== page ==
Friday, November 4, 2011


November's first weekend is forecast by weather folk as probably a pretty nice one, especially here in Southern Maine.  Sunday might be the better day.  Thursday wasn't too shabby itself.  Portland (and the unofficial weather device on my back deck) reached a high of 61 degrees.  That's pretty good for this time of year.  Watch out leaves; here we come.  Again.

I'm pleased I was able to vote my conscience at the voting booth Tuesday, a full week before I'd have to walk the gauntlet to the booths this coming election day.

Unfortunately, though, people manning those automatic calling machines don't know they're wasting their time calling my number.  I don't know if robocalls are the only kind being used this year to urge voters to support a particular person or cause.  But so far that's all I've gotten.

Robocalls, as you know, are all computer generated.  A candidate or spokesperson records a message and a computer just begins dialing in a targeted area.  Some of the calling programs are pretty sophistocated.  They detect by the voice of the person answering if that person is male or female and give an appropriate "hello."  Some can even connect the number to a family and, like a mail merge document, speak directly to the answerer.  "Good evening, Mr. Gator," or "Hello, Mrs. Gator."  I'd suspect that just how much the candidate or pact authorizing the call is willing to spend determines if it's a generic or personalized call.

Usually you can tell instantly you're getting a robocall.  If you have caller I.D., as most people have nowadays, the number can give it away.  If you have Time Warner's cable phone, the number appears right on the TV screen.  If you don't utilize caller I.D., then a small pause after you answer is the telling sign of a robocall. 

I don't like robocalls from either side of an issue simply because I can't be my usual polite self and have a nice conversation with the caller.  I like to tell them, "Thanks for the call, you blooming idiot.  Now I can eliminate your person (or issue side) from my selection."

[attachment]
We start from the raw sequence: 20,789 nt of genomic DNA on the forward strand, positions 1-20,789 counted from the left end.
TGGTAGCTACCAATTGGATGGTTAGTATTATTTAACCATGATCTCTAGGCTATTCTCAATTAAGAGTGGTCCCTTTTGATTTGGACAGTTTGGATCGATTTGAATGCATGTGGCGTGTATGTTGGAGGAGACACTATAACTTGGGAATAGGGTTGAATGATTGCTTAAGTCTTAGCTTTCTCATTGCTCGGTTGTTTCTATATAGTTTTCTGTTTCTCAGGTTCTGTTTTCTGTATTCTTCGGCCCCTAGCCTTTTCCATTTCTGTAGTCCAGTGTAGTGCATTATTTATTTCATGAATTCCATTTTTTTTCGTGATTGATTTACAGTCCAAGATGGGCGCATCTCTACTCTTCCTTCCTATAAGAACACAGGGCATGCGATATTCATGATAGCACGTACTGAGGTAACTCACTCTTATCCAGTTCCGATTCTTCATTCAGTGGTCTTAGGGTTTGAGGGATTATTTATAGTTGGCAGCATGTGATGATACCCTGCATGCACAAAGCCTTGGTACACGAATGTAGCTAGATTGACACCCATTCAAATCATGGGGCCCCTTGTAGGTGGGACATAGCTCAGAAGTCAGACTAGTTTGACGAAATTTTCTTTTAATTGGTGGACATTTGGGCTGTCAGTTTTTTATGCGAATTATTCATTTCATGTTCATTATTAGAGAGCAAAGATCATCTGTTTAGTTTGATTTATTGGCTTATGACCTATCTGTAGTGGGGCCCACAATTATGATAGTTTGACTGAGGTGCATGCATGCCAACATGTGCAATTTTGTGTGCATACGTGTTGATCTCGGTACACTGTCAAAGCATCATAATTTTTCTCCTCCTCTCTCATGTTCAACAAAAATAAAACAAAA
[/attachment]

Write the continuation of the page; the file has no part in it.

Or, like this year, I can always tell the caller I've already voted.  When they ask how I voted, I can tell them it's none of their business, or something like, "Gee.  Sorry.  Not for your person or cause."  All I've been able to do so far this season is hear it's a robocall and hung up on it.  What a waste of candidate's money!

I don't get people coming to our door.  Canvassers generally don't want to walk my long driveway.

I heard someone on the radio yesterday (Thursday) morning saying that folks visiting homes will be all over Portland this weekend.  That person pointed out that there are 15 candidates running for Mayor in the city and they'll be out in force in all neighborhoods to press the flesh.  I don't live in Portland so I won't get any of them.  Probably a good thing.  I'd be tempted to tell all but one that my candidate had already visited me.  I'd explain that person thought enough of my vote to get to my place early.  Of course, it really would have been moot; I'd have already voted.

Someone asked me the other day how I felt about the Herman Cain accusation.  I have no feelings about it right now.  I honestly don't know anything about it, only what the news media wants me to know.  And that's usually less than half the story.  So, until there's some substance to the accusation, I'll keep an open mind.  I should point out, however, that as of about a week ago, Cain wasn't my top choice on the Republican ticket to face President Obama.  Unless he becomes the eventual nominee, I probably won't ever have any "feelings" about this issue.

Lest we forget, the November elections are Tuesday.  It's your chance to vote for whomever you wish to make decisions affecting you in your city or town and county.  There are also several local referenda or bond questions to decide.  And there are four state questions concerning gambling, elections themselves, and redistricting to decide.  I feel I can complain when things seem to go wrong and make an issue of it simply because I have exercised my civic duty.  I hope you'll exercise yours.

By the way, if you live in Portland, Portland Press Herald columnist Bill Nimitz has an interesting story in this morning's paper about the ranked voting system being used to elect a new mayor for the city.  You might be interested in reading it to see how previous users of the ranked system have succeeded.  Or not.  It's also here on line.

And now, as I do just about every Friday, I hope you have an absolutely super weekend.


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